The NLTK module offers a list of the most common stop words in English, which we’ll import here. In this step, we’ll also add in a list of custom stop words based on the text we’re analyzing. You can modify this list in the “custom-stopwords.txt” file on your desktop.
The list of “most frequently occurring words” we generated above offers some good candidates for customizing the custom stop words list. As you start to generate results below, you may want to come back to this step and add in additional stop words based on your content set to generate more useful results.
3. Pre-process the dataset to get a cleaned, normalized text corpus
Pre-processing includes removing punctuation, tags, and special characters from the text, and then normalizing what’s left into recognizable words. The normalization process includes “stemming,” which removes suffixes and prefixes from word roots, and “lemmatization” which maps the remaining root forms (which may not always be proper words) back to an actual word that occurs in natural language.
These processes all together identify a canonical representative for a set of related word forms, which allows us to assess word frequency independent of morphological (word form) variations.
4. Extract most frequently occurring keywords and n-grams
Now we’re finally at a stage where we can generate a set of top keywords and n-grams, in our case two and three word phrases (bigrams and trigrams). These lists and charts are, of course, only a hint at all of the insight that might be contained in this text corpus, but they provide guidance on where we might need to look more closely or conduct additional research. They also offer a high level overview that is easily communicated to collaborators and stakeholders.
These scripts will also send a .csv of terms and frequency data for each of these views to your desktop for direct access to the compiled results. If you find that some terms are generic to your dataset—in this example “would,” “like,” “need,” and “know” are not really conveying unique meaning—you can add those to your stop words list and run the analysis again.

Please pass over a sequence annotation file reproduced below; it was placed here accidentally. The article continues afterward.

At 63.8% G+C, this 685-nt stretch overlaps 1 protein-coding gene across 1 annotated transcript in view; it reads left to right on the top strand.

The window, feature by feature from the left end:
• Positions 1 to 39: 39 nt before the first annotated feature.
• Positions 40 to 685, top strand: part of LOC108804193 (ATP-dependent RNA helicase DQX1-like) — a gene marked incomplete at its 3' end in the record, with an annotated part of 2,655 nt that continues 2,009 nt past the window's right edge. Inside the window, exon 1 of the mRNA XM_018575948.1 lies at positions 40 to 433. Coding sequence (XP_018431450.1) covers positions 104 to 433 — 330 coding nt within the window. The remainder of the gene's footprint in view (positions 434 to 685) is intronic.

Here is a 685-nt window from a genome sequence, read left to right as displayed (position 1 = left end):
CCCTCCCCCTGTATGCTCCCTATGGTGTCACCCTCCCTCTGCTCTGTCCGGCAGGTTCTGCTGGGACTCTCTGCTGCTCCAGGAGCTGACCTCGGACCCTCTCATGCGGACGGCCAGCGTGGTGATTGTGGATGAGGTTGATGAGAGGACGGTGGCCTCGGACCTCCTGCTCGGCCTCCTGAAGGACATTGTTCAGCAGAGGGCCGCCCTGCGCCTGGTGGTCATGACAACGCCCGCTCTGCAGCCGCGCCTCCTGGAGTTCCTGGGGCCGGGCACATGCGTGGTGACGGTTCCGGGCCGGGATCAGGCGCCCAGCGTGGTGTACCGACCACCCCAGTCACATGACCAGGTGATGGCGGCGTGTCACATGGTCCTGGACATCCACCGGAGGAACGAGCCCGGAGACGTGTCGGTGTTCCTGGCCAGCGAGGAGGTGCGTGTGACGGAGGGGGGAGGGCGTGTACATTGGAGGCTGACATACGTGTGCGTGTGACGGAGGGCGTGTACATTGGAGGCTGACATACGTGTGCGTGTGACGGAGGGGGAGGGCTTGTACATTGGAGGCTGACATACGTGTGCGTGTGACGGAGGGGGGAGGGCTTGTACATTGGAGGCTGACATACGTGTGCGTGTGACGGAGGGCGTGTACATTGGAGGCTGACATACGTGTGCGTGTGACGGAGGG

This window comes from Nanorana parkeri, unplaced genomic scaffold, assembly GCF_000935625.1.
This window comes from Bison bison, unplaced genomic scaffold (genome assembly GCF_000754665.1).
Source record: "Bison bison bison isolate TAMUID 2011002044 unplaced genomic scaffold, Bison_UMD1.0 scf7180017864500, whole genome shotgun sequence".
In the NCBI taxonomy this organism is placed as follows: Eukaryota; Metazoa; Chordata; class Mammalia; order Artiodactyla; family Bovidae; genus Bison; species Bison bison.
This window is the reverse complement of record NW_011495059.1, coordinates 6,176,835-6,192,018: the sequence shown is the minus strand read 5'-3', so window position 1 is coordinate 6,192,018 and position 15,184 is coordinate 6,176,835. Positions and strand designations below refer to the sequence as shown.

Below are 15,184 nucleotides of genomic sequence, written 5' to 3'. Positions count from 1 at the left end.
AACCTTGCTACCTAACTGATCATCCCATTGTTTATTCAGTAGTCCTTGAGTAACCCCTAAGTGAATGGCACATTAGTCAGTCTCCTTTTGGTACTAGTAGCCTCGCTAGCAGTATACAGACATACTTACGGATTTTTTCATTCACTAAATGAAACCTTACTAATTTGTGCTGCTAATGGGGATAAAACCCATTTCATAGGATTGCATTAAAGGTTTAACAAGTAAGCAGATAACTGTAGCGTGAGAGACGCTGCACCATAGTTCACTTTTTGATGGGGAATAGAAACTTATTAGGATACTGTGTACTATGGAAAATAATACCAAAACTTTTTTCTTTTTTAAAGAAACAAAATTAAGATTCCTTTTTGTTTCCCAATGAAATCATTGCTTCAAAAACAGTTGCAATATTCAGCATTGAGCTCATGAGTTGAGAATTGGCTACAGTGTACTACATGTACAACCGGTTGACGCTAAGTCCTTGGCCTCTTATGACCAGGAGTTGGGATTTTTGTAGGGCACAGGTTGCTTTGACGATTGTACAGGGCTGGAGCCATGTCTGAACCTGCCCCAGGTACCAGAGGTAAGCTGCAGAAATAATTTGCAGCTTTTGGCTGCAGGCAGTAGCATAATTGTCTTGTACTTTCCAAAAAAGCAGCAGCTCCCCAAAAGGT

5. Extract a list of top TF-IDF terms
TF-IDF, short for “Term Frequency–Inverse Document Frequency,” is a numerical statistic that is intended to reflect how important a word is to a document in a collection. A term’s TF-IDF value increases proportionally to the number of times a word appears in a document and is then offset by the number of documents in the corpus that contain the word. This helps to adjust for the fact that some words appear more frequently in general. The end result is that we end up with a list of words ranked by how important they are to the corpus as a whole:
That said, I’m not going to claim I’ve yet gotten my head fully around what’s going on in the TF-IDF vectorization process. For a deeper analysis of extracting keywords via TF-IDF, check out Kavita Ganesan’s TF-IDF tutorial.
If you’ve dipped your toes into NLP or machine learning before, you now that these waters get deep very quickly. The goal of this article is to provide a “shallow end” that those of us new to NLP can use to get our grounding, and yet still accomplish something useful. It is written from the point of view of a beginner (me!) sharing his foothold on NLP with other beginners (you!)—and hopefully providing you with a valuable entry-level toolset you can bring to your next 8,000 row spreadsheet.
The output of this process is intended to give you a set of data points you can use to better understand the user feedback contained in large, unstructured data sets. It should also help you more easily focus future analysis and research activities. Once you’ve gotten the hang of the basic flow above, start tweaking variables and parameters. When you’re comfortable with the range of what you can do here, you’re ready to explore the many other ways to use these libraries and tools. Please do share what you learn!